Pergola idea: looking for guidance (spans)

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Old 06-06-20, 11:46 AM
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Pergola idea: looking for guidance (spans)

Looking to build a roughly 16'x 14' pergola in San Antonio, TX, so no snow to consider, and no wisterias (or other heavy vines) will come near my project. The only load will be the pergola itself and perhaps some string lights.

I'm initially thinking of the following (all pressure treated pine):

8' 6x6 posts, spaced 12' apart back-to-front and 14' side-to-side
14' beams (made using 3 sandwiched 2x10s) sitting atop the posts using column cap hardware. Span will be 12'.
16' rafters (using 2x8s) spaced ~24" oc (I understand this might not be to code - if any roof would be needed I'd have to adjust) with a span of 14'.
14' purlins on top (using 2x2s) spaced ~12" oc.

So in short, can I span 12' between the posts using 6x8 beams (3 2x8s together)? And can the rafters span 14' if they're 2x8s as well? Moreover, with certain hardware, would this be possible to do without angle/knee braces?

Ideally looking to reproduce the look in the photo.

Thanks for the help!

 
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Old 06-06-20, 12:26 PM
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These are things you need to hash out with your local building inspector. We have no way of knowing exactly what the codes are in your location, since everyplace is different. Just ask them what the code requirements are for a pergola.

If it is attached to the house, they will likely require post footings similar to what the house is on.

That being said, three 2x10s sounds completely overbuilt for a beam that is supporting nothing more than an open, undecked pergola roof. You will just need to ask them what span tables you need to use for a pergola.... or what deflection is allowable. L/240 would be reasonable to me. But they have the final say so. I would notch the 6x6s for a doubled beam that could be bolted to the notched 6x6, if they allow it.

And you say "beams". Your photo shows one beam, the one in front. The other posts in that photo are there to allow for fencing in the ends. They don't each have beams on them... only the pair in front does.

As for the bracing, some custom steel L brackets bolted to the face of the beam and post could be designed to resist lateral movement in lieu of gussets. But they may require a structural engineer to specify that.

Do you have an existing deck this is going over?
 
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Old 06-06-20, 05:24 PM
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Checked my city of San Antonio "No Permit Required" list and pergolas of the size I'm discussing seem to fall under that (one-story detached accessory structures, provided the floor area does not exceed 300 square feet). And yes, I plan to have a freestanding 4-post pergola unlike the photo, which I failed to mention earlier.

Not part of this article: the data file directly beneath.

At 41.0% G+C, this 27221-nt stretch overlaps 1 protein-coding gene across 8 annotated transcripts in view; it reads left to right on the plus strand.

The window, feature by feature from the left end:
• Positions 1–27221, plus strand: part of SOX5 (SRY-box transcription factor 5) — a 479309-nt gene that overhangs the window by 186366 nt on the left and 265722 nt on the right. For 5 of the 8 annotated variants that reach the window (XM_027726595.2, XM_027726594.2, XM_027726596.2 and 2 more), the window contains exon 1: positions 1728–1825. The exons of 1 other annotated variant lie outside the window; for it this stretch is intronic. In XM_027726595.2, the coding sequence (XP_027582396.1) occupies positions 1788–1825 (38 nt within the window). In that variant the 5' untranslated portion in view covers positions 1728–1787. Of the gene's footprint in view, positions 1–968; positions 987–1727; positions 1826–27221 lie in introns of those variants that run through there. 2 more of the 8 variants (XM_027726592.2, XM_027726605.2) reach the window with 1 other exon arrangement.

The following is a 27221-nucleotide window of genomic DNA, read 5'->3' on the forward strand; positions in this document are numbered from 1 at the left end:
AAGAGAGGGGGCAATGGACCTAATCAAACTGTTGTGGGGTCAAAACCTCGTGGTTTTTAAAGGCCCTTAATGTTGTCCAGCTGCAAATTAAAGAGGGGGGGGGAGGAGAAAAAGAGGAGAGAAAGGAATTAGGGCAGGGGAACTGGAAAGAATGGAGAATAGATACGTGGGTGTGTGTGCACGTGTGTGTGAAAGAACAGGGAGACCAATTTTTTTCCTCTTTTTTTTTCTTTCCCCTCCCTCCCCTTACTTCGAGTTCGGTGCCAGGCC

I've attached a photo of my deck for reference. It's really quite overbuilt itself, with 2 2x6s for each joist on the foundation, and 2x6 boards for the decking. Planning on using these anchors from Ozco for the posts: https://ozcobp.com/product/6x6-post-base/

Understood regarding that initial idea being overkill. Perhaps I could use 10' 6x6 posts, then cut notches for a couple 2x8s for each set of beams? Then use 2x6s for the main rafters, and 2x2s for the purlins. I know Ozco sells some 2" rafter clips I could use for the rafters (https://ozcobp.com/product/2-rafter-clips-iw/), and the 2x2s I would just use deck screws from the top. Ozco also sell some flush inside 90 brackets (https://ozcobp.com/product/6-flush-inside-90/) that would would match the rest of the hardware. Think those would be big enough to be worth trying, for dealing with potential lateral movement?

 
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Old 06-06-20, 06:53 PM
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No, little clips like that will do nothing for lateral support. Knee bracing that is installed at a 45 degree angle at all 4 corners is what is standard if you are trying to prevent something from swaying. Most smallish pergolas dont have that because they often rely on the bolts through the post and the beam itself help to firm it up.

(What I was referring to by iron brackets was something like the largest 12x12 flat L bracket in this picture. You would need something like that to take the place of a knee brace. It would go flat on a post, then flat onto your beam. Something like that would keep the post and beam connection square. Flat T braces can be put on center beam-post connections to square them up. The larger the better.) But I don't know why you wouldn't just use some decorative wood knee braces on your corners instead.

Yes, 2x6s could span 14' for a pergola roof. This is using the span tables for ceiling joists, as a basis for your span. But you might be more satisfied with 2x8s... if you dont want them to sag. They will also provide some size to the structure. And you could cut some fancy design on the end without making them look anemic.

And depending on what your local inspectors say, they may not care whether or not you notch the posts for the beams or not. Pergolas are purely decorative, so they may allow you to make your beam by bolting your beam to opposite sides of the same post. That method used to be used for some deck beams but it's now prohibited in most places. But it actually looks better on a pergola. So you will just have to ask questions. They will probably love it that you are asking first rather than asking for forgiveness later. ;-)
 
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